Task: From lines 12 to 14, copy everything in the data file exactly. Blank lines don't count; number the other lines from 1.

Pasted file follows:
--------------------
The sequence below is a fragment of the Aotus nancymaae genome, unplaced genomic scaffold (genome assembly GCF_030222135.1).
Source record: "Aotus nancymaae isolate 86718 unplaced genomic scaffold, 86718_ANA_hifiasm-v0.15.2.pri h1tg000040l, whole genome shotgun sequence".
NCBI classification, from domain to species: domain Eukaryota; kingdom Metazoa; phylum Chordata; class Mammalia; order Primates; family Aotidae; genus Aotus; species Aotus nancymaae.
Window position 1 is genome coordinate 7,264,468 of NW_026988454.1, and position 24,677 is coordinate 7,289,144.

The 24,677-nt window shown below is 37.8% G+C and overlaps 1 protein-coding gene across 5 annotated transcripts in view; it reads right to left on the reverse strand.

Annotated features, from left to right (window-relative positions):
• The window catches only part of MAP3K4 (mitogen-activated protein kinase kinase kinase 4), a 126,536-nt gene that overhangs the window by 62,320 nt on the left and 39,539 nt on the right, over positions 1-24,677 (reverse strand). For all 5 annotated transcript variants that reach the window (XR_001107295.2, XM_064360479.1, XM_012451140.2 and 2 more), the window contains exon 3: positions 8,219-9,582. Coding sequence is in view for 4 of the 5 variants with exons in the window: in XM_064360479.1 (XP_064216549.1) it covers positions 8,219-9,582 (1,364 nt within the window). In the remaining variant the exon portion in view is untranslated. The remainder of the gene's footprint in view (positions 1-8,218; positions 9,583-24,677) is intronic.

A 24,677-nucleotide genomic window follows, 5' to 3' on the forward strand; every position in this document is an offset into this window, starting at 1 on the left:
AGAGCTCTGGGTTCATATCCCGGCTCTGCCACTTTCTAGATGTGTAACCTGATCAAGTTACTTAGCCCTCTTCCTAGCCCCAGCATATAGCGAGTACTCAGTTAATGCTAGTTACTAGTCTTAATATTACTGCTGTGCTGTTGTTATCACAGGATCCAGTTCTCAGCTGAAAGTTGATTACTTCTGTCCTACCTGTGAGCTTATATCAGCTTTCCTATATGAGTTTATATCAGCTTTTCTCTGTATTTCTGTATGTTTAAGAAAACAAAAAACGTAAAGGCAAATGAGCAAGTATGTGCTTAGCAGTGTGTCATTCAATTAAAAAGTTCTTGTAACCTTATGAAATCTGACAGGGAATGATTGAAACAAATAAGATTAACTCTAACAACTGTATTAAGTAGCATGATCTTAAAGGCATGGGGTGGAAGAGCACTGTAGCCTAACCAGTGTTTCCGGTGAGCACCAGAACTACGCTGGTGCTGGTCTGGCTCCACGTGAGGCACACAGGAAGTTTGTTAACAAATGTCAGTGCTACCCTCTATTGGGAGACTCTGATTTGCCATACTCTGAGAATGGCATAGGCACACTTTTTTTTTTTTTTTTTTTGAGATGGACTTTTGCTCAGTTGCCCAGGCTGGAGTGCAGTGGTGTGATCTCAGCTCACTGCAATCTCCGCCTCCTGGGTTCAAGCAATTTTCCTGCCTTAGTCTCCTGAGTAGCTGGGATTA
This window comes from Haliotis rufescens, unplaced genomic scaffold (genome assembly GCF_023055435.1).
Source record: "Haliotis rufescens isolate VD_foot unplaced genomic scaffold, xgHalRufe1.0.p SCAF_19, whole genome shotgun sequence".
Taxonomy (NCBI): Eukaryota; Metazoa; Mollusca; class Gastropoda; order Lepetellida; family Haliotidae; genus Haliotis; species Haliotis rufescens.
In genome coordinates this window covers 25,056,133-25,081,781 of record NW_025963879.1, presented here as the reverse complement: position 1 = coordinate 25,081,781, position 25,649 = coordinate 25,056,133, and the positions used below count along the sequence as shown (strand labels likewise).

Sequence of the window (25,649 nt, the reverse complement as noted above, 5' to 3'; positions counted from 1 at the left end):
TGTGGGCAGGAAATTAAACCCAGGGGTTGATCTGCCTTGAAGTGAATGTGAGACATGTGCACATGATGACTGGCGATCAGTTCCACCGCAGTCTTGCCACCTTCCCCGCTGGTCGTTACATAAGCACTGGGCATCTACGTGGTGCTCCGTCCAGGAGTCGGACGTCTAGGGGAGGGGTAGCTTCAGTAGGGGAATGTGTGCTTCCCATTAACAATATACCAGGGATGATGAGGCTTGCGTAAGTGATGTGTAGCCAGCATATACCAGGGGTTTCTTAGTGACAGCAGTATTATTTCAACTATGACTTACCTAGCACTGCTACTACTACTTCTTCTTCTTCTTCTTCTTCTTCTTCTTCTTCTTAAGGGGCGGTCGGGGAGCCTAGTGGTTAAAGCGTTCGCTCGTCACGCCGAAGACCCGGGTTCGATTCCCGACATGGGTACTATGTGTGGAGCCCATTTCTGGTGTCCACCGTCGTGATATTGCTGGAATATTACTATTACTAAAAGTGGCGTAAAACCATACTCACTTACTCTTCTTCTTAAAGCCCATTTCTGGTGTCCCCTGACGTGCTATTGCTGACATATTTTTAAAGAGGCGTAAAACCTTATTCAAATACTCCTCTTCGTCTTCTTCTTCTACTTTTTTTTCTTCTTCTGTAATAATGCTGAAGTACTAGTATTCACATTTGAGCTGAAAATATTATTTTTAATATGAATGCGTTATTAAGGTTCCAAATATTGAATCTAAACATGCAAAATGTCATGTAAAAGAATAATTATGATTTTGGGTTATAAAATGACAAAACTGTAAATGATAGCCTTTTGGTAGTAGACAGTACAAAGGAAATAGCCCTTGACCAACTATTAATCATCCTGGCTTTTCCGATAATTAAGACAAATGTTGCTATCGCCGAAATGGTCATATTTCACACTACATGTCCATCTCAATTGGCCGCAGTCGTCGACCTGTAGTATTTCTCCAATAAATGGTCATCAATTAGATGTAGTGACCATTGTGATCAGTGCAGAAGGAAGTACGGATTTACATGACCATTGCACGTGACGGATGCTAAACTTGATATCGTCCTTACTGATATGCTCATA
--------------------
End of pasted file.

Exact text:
Taxonomy (NCBI): Eukaryota; Metazoa; Mollusca; class Gastropoda; order Lepetellida; family Haliotidae; genus Haliotis; species Haliotis rufescens.
In genome coordinates this window covers 25,056,133-25,081,781 of record NW_025963879.1, presented here as the reverse complement: position 1 = coordinate 25,081,781, position 25,649 = coordinate 25,056,133, and the positions used below count along the sequence as shown (strand labels likewise).

Sequence of the window (25,649 nt, the reverse complement as noted above, 5' to 3'; positions counted from 1 at the left end):